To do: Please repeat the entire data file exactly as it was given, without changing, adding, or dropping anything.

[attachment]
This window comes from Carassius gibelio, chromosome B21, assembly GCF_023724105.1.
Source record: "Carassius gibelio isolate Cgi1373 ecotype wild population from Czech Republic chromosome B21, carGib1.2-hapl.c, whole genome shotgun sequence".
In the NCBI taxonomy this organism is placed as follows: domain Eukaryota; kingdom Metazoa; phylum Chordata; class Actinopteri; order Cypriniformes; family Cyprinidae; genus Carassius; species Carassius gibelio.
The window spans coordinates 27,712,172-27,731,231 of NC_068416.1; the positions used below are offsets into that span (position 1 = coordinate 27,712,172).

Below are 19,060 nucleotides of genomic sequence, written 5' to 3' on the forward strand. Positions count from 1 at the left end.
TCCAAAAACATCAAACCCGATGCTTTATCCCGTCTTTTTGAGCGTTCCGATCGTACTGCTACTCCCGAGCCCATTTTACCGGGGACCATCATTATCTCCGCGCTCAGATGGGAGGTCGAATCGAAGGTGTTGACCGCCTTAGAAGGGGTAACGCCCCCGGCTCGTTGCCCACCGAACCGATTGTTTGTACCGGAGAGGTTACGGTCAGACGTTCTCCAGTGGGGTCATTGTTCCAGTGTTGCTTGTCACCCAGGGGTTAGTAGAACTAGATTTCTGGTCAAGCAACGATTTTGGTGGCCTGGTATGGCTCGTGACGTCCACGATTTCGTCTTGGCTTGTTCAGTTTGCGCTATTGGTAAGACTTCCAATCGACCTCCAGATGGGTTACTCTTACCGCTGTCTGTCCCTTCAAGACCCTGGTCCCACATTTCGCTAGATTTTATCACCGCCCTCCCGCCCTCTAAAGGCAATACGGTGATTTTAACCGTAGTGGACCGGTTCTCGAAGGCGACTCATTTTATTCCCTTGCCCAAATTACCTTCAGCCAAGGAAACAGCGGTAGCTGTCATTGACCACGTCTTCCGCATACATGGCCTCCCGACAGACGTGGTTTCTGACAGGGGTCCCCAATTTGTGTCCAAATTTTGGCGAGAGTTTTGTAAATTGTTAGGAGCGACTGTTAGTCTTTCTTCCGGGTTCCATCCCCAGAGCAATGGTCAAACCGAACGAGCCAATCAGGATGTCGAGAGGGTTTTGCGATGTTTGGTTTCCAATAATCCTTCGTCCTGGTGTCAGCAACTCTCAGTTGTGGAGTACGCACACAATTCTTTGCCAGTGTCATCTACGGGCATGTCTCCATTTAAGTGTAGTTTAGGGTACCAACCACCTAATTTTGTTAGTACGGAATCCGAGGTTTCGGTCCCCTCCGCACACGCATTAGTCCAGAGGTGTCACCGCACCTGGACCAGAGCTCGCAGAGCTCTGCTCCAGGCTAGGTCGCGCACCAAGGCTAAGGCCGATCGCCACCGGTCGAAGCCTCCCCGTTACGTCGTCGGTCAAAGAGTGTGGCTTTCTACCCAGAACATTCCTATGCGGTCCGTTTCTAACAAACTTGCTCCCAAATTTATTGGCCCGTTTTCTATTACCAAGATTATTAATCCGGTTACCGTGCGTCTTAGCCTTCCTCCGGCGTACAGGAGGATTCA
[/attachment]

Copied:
This window comes from Carassius gibelio, chromosome B21, assembly GCF_023724105.1.
Source record: "Carassius gibelio isolate Cgi1373 ecotype wild population from Czech Republic chromosome B21, carGib1.2-hapl.c, whole genome shotgun sequence".
In the NCBI taxonomy this organism is placed as follows: domain Eukaryota; kingdom Metazoa; phylum Chordata; class Actinopteri; order Cypriniformes; family Cyprinidae; genus Carassius; species Carassius gibelio.
The window spans coordinates 27,712,172-27,731,231 of NC_068416.1; the positions used below are offsets into that span (position 1 = coordinate 27,712,172).

Below are 19,060 nucleotides of genomic sequence, written 5' to 3' on the forward strand. Positions count from 1 at the left end.
TCCAAAAACATCAAACCCGATGCTTTATCCCGTCTTTTTGAGCGTTCCGATCGTACTGCTACTCCCGAGCCCATTTTACCGGGGACCATCATTATCTCCGCGCTCAGATGGGAGGTCGAATCGAAGGTGTTGACCGCCTTAGAAGGGGTAACGCCCCCGGCTCGTTGCCCACCGAACCGATTGTTTGTACCGGAGAGGTTACGGTCAGACGTTCTCCAGTGGGGTCATTGTTCCAGTGTTGCTTGTCACCCAGGGGTTAGTAGAACTAGATTTCTGGTCAAGCAACGATTTTGGTGGCCTGGTATGGCTCGTGACGTCCACGATTTCGTCTTGGCTTGTTCAGTTTGCGCTATTGGTAAGACTTCCAATCGACCTCCAGATGGGTTACTCTTACCGCTGTCTGTCCCTTCAAGACCCTGGTCCCACATTTCGCTAGATTTTATCACCGCCCTCCCGCCCTCTAAAGGCAATACGGTGATTTTAACCGTAGTGGACCGGTTCTCGAAGGCGACTCATTTTATTCCCTTGCCCAAATTACCTTCAGCCAAGGAAACAGCGGTAGCTGTCATTGACCACGTCTTCCGCATACATGGCCTCCCGACAGACGTGGTTTCTGACAGGGGTCCCCAATTTGTGTCCAAATTTTGGCGAGAGTTTTGTAAATTGTTAGGAGCGACTGTTAGTCTTTCTTCCGGGTTCCATCCCCAGAGCAATGGTCAAACCGAACGAGCCAATCAGGATGTCGAGAGGGTTTTGCGATGTTTGGTTTCCAATAATCCTTCGTCCTGGTGTCAGCAACTCTCAGTTGTGGAGTACGCACACAATTCTTTGCCAGTGTCATCTACGGGCATGTCTCCATTTAAGTGTAGTTTAGGGTACCAACCACCTAATTTTGTTAGTACGGAATCCGAGGTTTCGGTCCCCTCCGCACACGCATTAGTCCAGAGGTGTCACCGCACCTGGACCAGAGCTCGCAGAGCTCTGCTCCAGGCTAGGTCGCGCACCAAGGCTAAGGCCGATCGCCACCGGTCGAAGCCTCCCCGTTACGTCGTCGGTCAAAGAGTGTGGCTTTCTACCCAGAACATTCCTATGCGGTCCGTTTCTAACAAACTTGCTCCCAAATTTATTGGCCCGTTTTCTATTACCAAGATTATTAATCCGGTTACCGTGCGTCTTAGCCTTCCTCCGGCGTACAGGAGGATTCA